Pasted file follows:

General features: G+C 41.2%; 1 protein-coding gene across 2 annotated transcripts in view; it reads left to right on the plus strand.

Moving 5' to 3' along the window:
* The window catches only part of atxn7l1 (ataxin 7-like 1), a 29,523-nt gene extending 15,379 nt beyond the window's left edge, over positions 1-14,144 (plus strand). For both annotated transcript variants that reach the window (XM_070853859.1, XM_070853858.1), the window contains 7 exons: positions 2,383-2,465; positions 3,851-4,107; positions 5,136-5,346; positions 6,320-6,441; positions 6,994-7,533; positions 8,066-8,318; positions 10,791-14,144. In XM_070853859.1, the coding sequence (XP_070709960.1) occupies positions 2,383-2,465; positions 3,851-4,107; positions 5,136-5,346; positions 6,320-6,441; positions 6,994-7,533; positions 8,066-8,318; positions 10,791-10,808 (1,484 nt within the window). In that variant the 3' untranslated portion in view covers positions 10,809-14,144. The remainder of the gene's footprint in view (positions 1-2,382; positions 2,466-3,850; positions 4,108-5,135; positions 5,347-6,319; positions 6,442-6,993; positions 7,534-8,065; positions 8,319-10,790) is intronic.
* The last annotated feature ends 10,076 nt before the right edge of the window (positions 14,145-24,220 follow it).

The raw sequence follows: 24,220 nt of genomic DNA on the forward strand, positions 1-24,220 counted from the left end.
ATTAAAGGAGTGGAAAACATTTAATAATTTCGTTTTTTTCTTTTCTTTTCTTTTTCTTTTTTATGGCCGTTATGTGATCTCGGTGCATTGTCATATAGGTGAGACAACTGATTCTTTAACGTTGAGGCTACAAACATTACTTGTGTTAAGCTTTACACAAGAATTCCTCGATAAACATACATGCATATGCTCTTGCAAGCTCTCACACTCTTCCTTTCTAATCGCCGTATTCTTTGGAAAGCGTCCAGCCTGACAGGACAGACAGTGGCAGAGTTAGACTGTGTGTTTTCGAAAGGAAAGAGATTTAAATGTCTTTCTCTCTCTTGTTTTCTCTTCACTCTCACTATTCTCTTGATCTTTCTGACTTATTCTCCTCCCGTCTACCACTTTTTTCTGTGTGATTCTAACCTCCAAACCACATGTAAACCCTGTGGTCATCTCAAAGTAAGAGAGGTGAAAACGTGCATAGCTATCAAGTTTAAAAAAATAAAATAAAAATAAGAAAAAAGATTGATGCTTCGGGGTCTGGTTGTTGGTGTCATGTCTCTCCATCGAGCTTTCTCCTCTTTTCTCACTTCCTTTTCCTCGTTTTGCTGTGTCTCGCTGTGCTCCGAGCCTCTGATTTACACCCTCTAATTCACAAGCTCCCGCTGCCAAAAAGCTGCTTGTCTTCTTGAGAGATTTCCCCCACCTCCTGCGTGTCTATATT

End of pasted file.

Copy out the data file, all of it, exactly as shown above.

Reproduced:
General features: G+C 41.2%; 1 protein-coding gene across 2 annotated transcripts in view; it reads left to right on the plus strand.

Moving 5' to 3' along the window:
* The window catches only part of atxn7l1 (ataxin 7-like 1), a 29,523-nt gene extending 15,379 nt beyond the window's left edge, over positions 1-14,144 (plus strand). For both annotated transcript variants that reach the window (XM_070853859.1, XM_070853858.1), the window contains 7 exons: positions 2,383-2,465; positions 3,851-4,107; positions 5,136-5,346; positions 6,320-6,441; positions 6,994-7,533; positions 8,066-8,318; positions 10,791-14,144. In XM_070853859.1, the coding sequence (XP_070709960.1) occupies positions 2,383-2,465; positions 3,851-4,107; positions 5,136-5,346; positions 6,320-6,441; positions 6,994-7,533; positions 8,066-8,318; positions 10,791-10,808 (1,484 nt within the window). In that variant the 3' untranslated portion in view covers positions 10,809-14,144. The remainder of the gene's footprint in view (positions 1-2,382; positions 2,466-3,850; positions 4,108-5,135; positions 5,347-6,319; positions 6,442-6,993; positions 7,534-8,065; positions 8,319-10,790) is intronic.
* The last annotated feature ends 10,076 nt before the right edge of the window (positions 14,145-24,220 follow it).

The raw sequence follows: 24,220 nt of genomic DNA on the forward strand, positions 1-24,220 counted from the left end.
ATTAAAGGAGTGGAAAACATTTAATAATTTCGTTTTTTTCTTTTCTTTTCTTTTTCTTTTTTATGGCCGTTATGTGATCTCGGTGCATTGTCATATAGGTGAGACAACTGATTCTTTAACGTTGAGGCTACAAACATTACTTGTGTTAAGCTTTACACAAGAATTCCTCGATAAACATACATGCATATGCTCTTGCAAGCTCTCACACTCTTCCTTTCTAATCGCCGTATTCTTTGGAAAGCGTCCAGCCTGACAGGACAGACAGTGGCAGAGTTAGACTGTGTGTTTTCGAAAGGAAAGAGATTTAAATGTCTTTCTCTCTCTTGTTTTCTCTTCACTCTCACTATTCTCTTGATCTTTCTGACTTATTCTCCTCCCGTCTACCACTTTTTTCTGTGTGATTCTAACCTCCAAACCACATGTAAACCCTGTGGTCATCTCAAAGTAAGAGAGGTGAAAACGTGCATAGCTATCAAGTTTAAAAAAATAAAATAAAAATAAGAAAAAAGATTGATGCTTCGGGGTCTGGTTGTTGGTGTCATGTCTCTCCATCGAGCTTTCTCCTCTTTTCTCACTTCCTTTTCCTCGTTTTGCTGTGTCTCGCTGTGCTCCGAGCCTCTGATTTACACCCTCTAATTCACAAGCTCCCGCTGCCAAAAAGCTGCTTGTCTTCTTGAGAGATTTCCCCCACCTCCTGCGTGTCTATATT